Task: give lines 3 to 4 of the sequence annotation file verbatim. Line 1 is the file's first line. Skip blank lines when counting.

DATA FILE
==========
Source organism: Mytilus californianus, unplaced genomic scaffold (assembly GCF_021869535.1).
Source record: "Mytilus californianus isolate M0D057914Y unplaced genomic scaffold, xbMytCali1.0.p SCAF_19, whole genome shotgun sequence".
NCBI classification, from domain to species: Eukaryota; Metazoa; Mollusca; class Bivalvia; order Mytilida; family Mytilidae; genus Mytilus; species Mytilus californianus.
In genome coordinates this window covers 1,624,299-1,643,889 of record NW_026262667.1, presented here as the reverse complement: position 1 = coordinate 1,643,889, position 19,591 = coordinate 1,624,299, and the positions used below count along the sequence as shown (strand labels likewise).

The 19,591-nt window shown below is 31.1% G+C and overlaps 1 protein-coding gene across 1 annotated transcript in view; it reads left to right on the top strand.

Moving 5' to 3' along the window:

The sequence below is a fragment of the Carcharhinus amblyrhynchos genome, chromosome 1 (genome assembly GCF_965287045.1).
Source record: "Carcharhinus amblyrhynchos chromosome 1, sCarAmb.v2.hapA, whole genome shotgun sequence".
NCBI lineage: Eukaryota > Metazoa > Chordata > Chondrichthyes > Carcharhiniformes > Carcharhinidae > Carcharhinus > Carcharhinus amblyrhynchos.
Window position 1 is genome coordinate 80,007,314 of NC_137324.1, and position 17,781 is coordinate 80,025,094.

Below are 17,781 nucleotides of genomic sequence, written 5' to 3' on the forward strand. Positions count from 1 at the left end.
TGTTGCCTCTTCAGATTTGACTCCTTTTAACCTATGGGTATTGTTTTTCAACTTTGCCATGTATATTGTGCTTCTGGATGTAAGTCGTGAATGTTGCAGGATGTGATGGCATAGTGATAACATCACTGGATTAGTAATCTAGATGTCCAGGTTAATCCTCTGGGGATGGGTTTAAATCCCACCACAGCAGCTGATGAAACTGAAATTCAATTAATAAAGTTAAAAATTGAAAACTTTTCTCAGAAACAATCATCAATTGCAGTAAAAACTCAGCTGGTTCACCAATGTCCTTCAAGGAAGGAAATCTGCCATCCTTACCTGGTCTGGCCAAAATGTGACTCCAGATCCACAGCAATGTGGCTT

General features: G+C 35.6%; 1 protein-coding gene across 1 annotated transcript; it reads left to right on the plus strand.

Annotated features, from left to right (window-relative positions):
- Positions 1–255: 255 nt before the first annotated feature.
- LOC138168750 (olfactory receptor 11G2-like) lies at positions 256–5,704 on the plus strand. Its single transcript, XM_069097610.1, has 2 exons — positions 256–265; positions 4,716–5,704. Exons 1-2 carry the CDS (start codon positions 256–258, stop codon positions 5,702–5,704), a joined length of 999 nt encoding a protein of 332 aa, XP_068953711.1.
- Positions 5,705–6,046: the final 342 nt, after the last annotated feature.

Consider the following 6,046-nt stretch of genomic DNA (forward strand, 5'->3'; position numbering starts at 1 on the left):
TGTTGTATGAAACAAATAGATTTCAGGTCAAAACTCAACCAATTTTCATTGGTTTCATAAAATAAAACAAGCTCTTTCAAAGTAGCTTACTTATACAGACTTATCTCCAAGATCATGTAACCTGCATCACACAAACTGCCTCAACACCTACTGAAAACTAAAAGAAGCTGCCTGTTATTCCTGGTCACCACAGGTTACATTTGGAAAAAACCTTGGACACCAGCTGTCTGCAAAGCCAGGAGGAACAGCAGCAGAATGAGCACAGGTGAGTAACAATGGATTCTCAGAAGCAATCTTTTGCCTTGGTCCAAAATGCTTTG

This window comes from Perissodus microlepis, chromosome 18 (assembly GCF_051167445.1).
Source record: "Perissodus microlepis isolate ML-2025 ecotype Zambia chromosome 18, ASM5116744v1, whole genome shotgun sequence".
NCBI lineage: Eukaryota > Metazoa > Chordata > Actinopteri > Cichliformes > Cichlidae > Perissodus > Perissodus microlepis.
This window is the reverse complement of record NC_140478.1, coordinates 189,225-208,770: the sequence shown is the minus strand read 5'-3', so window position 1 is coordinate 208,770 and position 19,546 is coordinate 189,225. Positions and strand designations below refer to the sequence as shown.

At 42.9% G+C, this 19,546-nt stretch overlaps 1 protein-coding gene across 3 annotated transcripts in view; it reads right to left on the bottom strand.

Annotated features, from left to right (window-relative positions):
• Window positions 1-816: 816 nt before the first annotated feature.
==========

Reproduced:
NCBI classification, from domain to species: Eukaryota; Metazoa; Mollusca; class Bivalvia; order Mytilida; family Mytilidae; genus Mytilus; species Mytilus californianus.
In genome coordinates this window covers 1,624,299-1,643,889 of record NW_026262667.1, presented here as the reverse complement: position 1 = coordinate 1,643,889, position 19,591 = coordinate 1,624,299, and the positions used below count along the sequence as shown (strand labels likewise).